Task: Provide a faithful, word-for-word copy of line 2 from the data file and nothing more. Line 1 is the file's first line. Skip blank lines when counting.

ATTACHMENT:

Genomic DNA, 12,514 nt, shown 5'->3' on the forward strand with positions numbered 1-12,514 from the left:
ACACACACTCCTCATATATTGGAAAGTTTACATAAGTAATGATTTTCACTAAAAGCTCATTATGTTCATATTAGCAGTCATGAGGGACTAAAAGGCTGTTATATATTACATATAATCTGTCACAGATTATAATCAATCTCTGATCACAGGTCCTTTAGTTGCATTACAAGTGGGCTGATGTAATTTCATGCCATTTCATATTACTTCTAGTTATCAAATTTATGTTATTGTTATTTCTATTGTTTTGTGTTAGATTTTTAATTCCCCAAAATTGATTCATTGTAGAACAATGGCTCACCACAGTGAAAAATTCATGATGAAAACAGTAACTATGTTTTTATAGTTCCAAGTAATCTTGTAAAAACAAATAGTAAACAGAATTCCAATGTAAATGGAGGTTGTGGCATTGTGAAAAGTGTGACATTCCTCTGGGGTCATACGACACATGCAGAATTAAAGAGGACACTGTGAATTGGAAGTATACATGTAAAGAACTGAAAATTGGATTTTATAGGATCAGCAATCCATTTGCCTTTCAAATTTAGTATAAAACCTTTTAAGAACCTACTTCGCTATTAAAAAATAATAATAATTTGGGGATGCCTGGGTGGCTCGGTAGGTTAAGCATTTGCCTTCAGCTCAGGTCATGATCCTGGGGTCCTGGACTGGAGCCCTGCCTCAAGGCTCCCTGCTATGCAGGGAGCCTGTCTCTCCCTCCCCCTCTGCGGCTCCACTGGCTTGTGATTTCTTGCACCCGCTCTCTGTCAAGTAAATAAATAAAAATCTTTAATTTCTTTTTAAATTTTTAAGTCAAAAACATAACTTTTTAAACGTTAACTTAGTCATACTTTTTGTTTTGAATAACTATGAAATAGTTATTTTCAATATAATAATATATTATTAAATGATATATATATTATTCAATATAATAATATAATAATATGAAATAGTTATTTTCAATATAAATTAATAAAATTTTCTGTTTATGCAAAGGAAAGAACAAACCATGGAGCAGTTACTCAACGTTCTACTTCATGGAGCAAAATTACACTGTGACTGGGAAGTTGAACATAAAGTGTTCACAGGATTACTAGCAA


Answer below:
ACACACACTCCTCATATATTGGAAAGTTTACATAAGTAATGATTTTCACTAAAAGCTCATTATGTTCATATTAGCAGTCATGAGGGACTAAAAGGCTGTTATATATTACATATAATCTGTCACAGATTATAATCAATCTCTGATCACAGGTCCTTTAGTTGCATTACAAGTGGGCTGATGTAATTTCATGCCATTTCATATTACTTCTAGTTATCAAATTTATGTTATTGTTATTTCTATTGTTTTGTGTTAGATTTTTAATTCCCCAAAATTGATTCATTGTAGAACAATGGCTCACCACAGTGAAAAATTCATGATGAAAACAGTAACTATGTTTTTATAGTTCCAAGTAATCTTGTAAAAACAAATAGTAAACAGAATTCCAATGTAAATGGAGGTTGTGGCATTGTGAAAAGTGTGACATTCCTCTGGGGTCATACGACACATGCAGAATTAAAGAGGACACTGTGAATTGGAAGTATACATGTAAAGAACTGAAAATTGGATTTTATAGGATCAGCAATCCATTTGCCTTTCAAATTTAGTATAAAACCTTTTAAGAACCTACTTCGCTATTAAAAAATAATAATAATTTGGGGATGCCTGGGTGGCTCGGTAGGTTAAGCATTTGCCTTCAGCTCAGGTCATGATCCTGGGGTCCTGGACTGGAGCCCTGCCTCAAGGCTCCCTGCTATGCAGGGAGCCTGTCTCTCCCTCCCCCTCTGCGGCTCCACTGGCTTGTGATTTCTTGCACCCGCTCTCTGTCAAGTAAATAAATAAAAATCTTTAATTTCTTTTTAAATTTTTAAGTCAAAAACATAACTTTTTAAACGTTAACTTAGTCATACTTTTTGTTTTGAATAACTATGAAATAGTTATTTTCAATATAATAATATATTATTAAATGATATATATATTATTCAATATAATAATATAATAATATGAAATAGTTATTTTCAATATAAATTAATAAAATTTTCTGTTTATGCAAAGGAAAGAACAAACCATGGAGCAGTTACTCAACGTTCTACTTCATGGAGCAAAATTACACTGTGACTGGGAAGTTGAACATAAAGTGTTCACAGGATTACTAGCAA